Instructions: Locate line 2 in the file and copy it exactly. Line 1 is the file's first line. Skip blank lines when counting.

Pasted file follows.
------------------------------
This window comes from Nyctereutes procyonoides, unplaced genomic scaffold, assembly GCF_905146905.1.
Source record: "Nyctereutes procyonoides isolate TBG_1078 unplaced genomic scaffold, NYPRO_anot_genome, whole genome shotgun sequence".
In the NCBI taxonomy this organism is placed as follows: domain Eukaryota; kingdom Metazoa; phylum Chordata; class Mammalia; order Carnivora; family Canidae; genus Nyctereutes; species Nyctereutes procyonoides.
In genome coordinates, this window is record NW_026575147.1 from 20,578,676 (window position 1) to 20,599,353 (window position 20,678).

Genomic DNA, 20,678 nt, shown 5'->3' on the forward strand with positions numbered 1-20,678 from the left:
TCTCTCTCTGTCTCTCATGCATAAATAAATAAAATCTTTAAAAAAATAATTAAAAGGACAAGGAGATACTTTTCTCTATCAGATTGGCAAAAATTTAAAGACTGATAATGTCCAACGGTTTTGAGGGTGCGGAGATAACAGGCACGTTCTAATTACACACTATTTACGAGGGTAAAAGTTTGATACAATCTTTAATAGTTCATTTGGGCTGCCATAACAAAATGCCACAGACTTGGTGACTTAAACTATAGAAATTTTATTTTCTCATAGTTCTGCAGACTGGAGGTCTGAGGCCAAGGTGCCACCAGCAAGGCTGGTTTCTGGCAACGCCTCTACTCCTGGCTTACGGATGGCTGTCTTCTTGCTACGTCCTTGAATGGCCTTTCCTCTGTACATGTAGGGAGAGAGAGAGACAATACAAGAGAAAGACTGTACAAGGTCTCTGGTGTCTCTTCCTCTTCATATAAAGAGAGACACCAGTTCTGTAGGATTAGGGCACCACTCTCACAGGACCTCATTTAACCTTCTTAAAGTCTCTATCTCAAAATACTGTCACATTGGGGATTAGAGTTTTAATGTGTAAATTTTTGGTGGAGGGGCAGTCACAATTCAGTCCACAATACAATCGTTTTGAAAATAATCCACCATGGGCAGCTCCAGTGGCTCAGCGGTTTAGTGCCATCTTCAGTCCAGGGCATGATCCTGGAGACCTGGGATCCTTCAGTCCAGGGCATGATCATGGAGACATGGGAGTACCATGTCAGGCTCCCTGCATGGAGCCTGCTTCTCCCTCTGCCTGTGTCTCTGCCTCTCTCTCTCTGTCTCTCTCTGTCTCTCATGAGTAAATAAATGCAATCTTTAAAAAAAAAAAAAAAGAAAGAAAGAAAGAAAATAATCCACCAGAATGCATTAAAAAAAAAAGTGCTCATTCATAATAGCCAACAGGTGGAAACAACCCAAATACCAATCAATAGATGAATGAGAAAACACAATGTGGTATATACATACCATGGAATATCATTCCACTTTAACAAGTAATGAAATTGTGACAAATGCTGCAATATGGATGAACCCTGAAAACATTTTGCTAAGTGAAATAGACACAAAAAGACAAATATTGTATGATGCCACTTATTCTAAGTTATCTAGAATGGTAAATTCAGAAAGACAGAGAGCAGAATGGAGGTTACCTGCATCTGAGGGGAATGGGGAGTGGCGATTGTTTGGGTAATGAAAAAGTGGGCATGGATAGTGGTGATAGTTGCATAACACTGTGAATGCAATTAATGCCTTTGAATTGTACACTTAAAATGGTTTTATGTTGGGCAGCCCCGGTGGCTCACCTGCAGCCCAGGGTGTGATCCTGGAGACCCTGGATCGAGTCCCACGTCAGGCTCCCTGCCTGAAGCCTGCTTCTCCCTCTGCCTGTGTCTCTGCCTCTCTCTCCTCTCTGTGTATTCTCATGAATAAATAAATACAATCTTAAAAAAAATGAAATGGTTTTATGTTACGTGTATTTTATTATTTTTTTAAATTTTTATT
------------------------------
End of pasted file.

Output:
Source record: "Nyctereutes procyonoides isolate TBG_1078 unplaced genomic scaffold, NYPRO_anot_genome, whole genome shotgun sequence".